Wireshark-dev: Re: [Wireshark-dev] Npcap 0.01 call for test about Windows loopback traffic capt
From: Tyson Key <[email protected]>
Date: Sun, 19 Jul 2015 16:41:39 +0100
Hi Yang,

Sorry for the late reply about the BSOD issue (especially in this thread), but here is my debugging information, from BlueScreenView;

==================================================
Dump File         : 071115-33031-01.dmp
Crash Time        : 11/07/2015 08:56:46 pm
Bug Check String  : BAD_POOL_CALLER
Bug Check Code    : 0x000000c2
Parameter 1       : 00000000`00000007
Parameter 2       : 00000000`00001200
Parameter 3       : 00000000`0c000000
Parameter 4       : ffffe001`f29be558
Caused By Driver  : tcpip.sys
Caused By Address : tcpip.sys+1c2180
File Description  : TCP/IP Driver
Product Name      : Microsoft® Windows® Operating System
Company           : Microsoft Corporation
File Version      : 6.3.9600.16384 (winblue_rtm.130821-1623)
Processor         : x64
Crash Address     : ntoskrnl.exe+150ca0
Stack Address 1   : 
Stack Address 2   : 
Stack Address 3   : 
Computer Name     : 
Full Path         : C:\WINDOWS\Minidump\071115-33031-01.dmp
Processors Count  : 4
Major Version     : 15
Minor Version     : 9600
Dump File Size    : 281,456
Dump File Time    : 11/07/2015 08:57:50 pm
==================================================

I don't know if they're related to NPCap, or WinPCap (since BSV seems to load the current executable/DLL images from disk, to resolve the vendor names; and the nature of npf.sys is that it's always RAM-resident, and loaded into the TCP/IP stack), but I also have MiniDumps with SYSTEM_SERVICE_EXCEPTION, and SYSTEM_THREAD_EXCEPTION_NOT_HANDLED errors.

Tyson.

2015-07-17 1:57 GMT+01:00 Yang Luo <[email protected]>:
Hi Tyson,

On Thu, Jul 16, 2015 at 6:10 PM, Tyson Key <[email protected]> wrote:
Hi Yang,

Come to think of it, I got exactly the same BSoD error as Jim (BAD_POOL_CALLER). 

About this BAD_POOL_CALLER BSOD, I think there may be some bugs in allocating pool memory. I have found this in MS: https://msdn.microsoft.com/en-us/library/windows/hardware/ff560185(v=vs.85).aspx. It needs the four parameters in your BSOD screen to check the detailed crash reason. It's good if you can provide it:)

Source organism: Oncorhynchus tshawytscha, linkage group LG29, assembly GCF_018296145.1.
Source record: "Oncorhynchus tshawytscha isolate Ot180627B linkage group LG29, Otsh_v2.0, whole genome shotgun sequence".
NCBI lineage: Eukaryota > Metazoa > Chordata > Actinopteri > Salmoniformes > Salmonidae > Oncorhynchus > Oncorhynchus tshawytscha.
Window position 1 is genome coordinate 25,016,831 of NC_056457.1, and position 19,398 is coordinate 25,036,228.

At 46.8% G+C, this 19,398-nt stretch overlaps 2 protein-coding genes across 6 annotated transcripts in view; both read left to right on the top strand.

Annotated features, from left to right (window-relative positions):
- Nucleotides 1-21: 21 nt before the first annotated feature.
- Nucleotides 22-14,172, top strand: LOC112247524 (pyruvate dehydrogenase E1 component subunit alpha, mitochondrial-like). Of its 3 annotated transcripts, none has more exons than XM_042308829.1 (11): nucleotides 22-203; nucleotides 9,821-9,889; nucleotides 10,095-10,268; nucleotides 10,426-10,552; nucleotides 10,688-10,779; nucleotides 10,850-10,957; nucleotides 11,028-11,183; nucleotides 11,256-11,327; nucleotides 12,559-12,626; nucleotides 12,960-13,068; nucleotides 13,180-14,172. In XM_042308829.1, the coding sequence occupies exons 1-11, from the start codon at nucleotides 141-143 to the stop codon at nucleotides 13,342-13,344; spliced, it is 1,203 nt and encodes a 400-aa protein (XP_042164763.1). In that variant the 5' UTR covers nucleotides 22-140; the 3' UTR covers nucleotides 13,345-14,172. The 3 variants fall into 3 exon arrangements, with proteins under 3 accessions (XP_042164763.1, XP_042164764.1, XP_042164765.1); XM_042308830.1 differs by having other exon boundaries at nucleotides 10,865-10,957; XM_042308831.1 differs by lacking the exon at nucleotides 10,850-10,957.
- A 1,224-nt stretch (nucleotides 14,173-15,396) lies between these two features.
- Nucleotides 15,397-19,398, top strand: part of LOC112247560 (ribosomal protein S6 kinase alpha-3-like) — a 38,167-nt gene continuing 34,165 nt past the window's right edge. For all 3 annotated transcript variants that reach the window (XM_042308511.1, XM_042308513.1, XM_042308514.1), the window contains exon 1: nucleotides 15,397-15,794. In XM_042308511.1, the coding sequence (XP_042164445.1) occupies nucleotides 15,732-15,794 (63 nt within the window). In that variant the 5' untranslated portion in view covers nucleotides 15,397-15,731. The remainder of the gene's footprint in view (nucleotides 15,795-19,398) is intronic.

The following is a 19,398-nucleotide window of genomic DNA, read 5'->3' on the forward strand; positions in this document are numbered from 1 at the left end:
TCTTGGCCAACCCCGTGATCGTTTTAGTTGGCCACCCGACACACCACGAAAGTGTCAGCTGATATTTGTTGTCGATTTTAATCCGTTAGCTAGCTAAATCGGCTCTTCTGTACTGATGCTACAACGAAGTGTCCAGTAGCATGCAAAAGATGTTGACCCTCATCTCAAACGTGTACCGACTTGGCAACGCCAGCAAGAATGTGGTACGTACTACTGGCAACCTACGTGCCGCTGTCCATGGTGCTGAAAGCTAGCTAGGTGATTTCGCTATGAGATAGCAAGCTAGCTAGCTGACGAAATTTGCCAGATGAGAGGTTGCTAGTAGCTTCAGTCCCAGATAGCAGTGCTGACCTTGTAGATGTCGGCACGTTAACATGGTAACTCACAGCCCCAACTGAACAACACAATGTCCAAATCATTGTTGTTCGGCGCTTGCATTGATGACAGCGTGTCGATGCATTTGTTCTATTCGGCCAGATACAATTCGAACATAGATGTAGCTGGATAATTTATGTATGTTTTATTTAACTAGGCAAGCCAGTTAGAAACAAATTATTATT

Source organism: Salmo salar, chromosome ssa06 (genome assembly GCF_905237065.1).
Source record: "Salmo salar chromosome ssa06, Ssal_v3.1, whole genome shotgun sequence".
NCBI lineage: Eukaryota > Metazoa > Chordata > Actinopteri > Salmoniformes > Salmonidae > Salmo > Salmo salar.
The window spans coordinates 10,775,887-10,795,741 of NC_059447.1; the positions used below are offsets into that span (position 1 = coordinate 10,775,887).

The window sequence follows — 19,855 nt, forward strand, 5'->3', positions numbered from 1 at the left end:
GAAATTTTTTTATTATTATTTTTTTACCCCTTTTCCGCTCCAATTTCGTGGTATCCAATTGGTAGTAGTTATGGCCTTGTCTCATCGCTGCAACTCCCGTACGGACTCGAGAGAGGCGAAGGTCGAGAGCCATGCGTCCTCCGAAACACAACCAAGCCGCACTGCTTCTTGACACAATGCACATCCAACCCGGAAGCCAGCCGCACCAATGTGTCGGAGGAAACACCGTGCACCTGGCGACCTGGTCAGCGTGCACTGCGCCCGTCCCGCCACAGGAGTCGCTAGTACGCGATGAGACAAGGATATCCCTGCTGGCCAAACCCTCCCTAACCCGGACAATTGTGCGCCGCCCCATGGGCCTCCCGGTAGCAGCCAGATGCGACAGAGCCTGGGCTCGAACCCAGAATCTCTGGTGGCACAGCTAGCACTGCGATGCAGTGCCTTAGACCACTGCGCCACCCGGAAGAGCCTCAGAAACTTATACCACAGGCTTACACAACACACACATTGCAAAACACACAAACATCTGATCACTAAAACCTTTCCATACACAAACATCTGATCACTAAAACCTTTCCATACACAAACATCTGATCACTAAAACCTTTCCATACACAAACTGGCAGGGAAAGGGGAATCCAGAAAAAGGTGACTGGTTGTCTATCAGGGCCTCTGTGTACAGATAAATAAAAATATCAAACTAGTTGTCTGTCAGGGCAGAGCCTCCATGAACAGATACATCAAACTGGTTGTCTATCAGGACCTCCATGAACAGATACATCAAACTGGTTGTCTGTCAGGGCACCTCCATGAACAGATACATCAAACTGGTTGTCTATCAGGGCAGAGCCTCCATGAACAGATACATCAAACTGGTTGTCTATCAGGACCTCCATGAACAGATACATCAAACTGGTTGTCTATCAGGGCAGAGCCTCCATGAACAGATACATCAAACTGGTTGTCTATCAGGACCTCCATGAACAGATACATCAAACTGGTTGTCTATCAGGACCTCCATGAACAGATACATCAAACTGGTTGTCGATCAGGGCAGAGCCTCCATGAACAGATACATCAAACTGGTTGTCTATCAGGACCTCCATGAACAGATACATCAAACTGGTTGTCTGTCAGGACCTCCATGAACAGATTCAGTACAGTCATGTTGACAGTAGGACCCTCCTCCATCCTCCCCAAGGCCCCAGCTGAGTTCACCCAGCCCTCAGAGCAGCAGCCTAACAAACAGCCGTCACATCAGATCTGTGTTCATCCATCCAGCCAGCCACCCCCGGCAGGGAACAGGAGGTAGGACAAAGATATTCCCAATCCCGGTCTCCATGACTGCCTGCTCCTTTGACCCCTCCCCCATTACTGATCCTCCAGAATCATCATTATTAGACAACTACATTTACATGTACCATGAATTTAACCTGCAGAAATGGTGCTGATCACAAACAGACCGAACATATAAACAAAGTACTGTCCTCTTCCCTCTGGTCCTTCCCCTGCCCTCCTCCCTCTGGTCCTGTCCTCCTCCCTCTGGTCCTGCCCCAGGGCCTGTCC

However, my configuration is different (I have a bunch of VMware interfaces, and an Atheros AR9485WB-EG WLAN adaptor, which is also semi-supported by Acrylic Wi-Fi - but BSoDs for a different reason (seems to be related to NDIS drivers, with that)), and multiple loopback adaptors were created on my machine (named "Microsoft KM-TEST Loopback Adaptor", instead of "NPCap Loopback", if memory serves correctly). 

If you run "NPFInstall.exe -il" one time, Npcap will install one adapter for you. This is why you have so many loopback adapters. You should run "NPFInstall.exe -ul" to uninstall the lastest loopback adapter. 
And it seems that Npcap's renaming adapter to "Npcap Loopback Adapter" code doesn't work on Win10 and with no obvious reason. I have reported this to Microsoft to see if there's a solution.


Bizarrely, even after uninstalling NPCap, and replacing it with WinPCap, these KM-TEST adaptors still persist across reboots:
埋め込み画像 1

I assume that these are a side-effect of manually installing the .ini file, after attempting to run the set-up tool ("npfinstall -r", "npfinstall -li", and then "npfinstall -i") via a batch script with Administrator privileges.

I also found that although I could see packets containing a MAC address with the mnemonic "LOOP", I could not capture any ICMP traffic, when trying to ping 127.0.0.1, or ::1 (using both Microsoft Network Monitor, and Wireshark - the latter of which would not detect any interfaces, after reinstalling NPCap a few times, before eventually replacing it with WinPCap, until I rebooted).

If you have installed multiple loopback adapters using  "NPFInstall.exe -il", Npcap will view only the last one as the real "Npcap Loopback Adapter", so in your picture, it is only "Ethernet 4" that can be recognized by Npcap as loopback adapter. In this adapter, you should be able to see the loopback traffic.

If I get time, I'm going to see if I can reproduce the BSoD, and try writing down the steps involved.

If you found another BSOD, perhaps you can take a picture of it, so I can get enough details about the causes and parameters about it.
 
Tyson.


Cheers,
Yang


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